Narrowband ultraviolet B three times per week is more effective in treating vitamin D deficiency than 1600 IU oral vitamin D-3 per day: a randomized clinical trial
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Background It is known that narrowband ultraviolet B (NB-UVB) radiation and oral vitamin D-3 supplementation can both improve serum levels of vitamin D, expressed as 25-hydroxyvitamin D-3 [25(OH)D-3]. However, surprisingly few studies have compared the effects of the two interventions in treating vitamin D deficiency. Objectives To compare the effect of NB-UVB exposure with oral vitamin D-3 supplementation on vitamin D levels in patients with vitamin D deficiency. Methods Seventy-three participants with vitamin D deficiency [25(OH)D-3 <= 25 nmol L-1] were consecutively enrolled from February 2010 to May 2011, avoiding the summer period (June to September). The participants were randomized into two groups, one receiving full body NB-UVB exposure three times per week, the other receiving 1600 IU (40 mu g) oral vitamin D-3 per day together with 1000 mg calcium. Thirty-two participants completed the 6-week study period, 16 in each group. In both groups blood samples were obtained at baseline and after 3 and 6 weeks. Results We found a significantly greater increase in 25(OH)D-3 levels (mean) in the NB-UVB treated group (from 19.2 to 75 nmol L-1) compared with the oral vitamin D-3 treated group (from 23.3 to 60.6 nmol L-1) after 6 weeks of treatment (P = 0.02), accompanied by a significant decrease in parathyroid hormone for the whole group (from 5.3 to 4.2 pmol L-1, P = 0.028). Conclusions Full body NB-UVB three times per week is more effective in treating vitamin D deficiency than prescription of a daily oral intake of 1600 IU (40 mu g) vitamin D-3.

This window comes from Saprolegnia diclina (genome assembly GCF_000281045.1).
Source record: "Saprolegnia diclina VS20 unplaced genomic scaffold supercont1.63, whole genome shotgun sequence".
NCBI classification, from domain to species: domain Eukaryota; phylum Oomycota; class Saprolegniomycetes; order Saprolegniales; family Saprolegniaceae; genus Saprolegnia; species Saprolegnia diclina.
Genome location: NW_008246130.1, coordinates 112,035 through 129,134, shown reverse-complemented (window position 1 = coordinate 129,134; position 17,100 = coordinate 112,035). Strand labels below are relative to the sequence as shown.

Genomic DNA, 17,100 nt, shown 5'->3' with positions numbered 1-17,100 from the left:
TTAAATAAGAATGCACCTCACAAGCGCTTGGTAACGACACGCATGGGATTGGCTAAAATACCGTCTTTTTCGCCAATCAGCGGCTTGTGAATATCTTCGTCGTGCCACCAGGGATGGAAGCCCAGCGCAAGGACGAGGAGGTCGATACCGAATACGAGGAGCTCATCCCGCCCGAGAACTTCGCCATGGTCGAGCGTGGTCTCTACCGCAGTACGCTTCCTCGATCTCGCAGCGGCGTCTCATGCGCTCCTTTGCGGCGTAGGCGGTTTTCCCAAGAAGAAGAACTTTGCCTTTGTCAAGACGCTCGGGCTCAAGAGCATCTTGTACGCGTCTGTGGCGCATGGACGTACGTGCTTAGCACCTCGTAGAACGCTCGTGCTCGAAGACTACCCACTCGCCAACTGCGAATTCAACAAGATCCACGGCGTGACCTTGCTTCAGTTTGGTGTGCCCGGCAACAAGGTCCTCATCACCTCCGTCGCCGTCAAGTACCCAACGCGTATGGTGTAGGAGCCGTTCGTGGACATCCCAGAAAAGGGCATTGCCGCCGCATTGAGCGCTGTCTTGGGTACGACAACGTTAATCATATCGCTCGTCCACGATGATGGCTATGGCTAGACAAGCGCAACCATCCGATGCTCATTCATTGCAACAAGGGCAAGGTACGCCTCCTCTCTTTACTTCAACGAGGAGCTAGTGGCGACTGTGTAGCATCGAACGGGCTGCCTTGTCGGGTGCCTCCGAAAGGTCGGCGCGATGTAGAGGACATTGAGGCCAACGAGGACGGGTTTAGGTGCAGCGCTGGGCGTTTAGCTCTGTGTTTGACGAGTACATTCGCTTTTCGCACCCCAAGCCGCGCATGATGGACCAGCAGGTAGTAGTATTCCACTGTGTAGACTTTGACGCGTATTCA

|Research areas and keywords||
Subject classification (UKÄ) – MANDATORY
|Journal||British Journal of Dermatology|
|Publication status||Published - 2012|
The information about affiliations in this record was updated in December 2015. The record was previously connected to the following departments: Diabetes and Endocrinology (013241530), Department of Dermatology and Venerology (013241320), Centre for Teaching and Learning (013100003)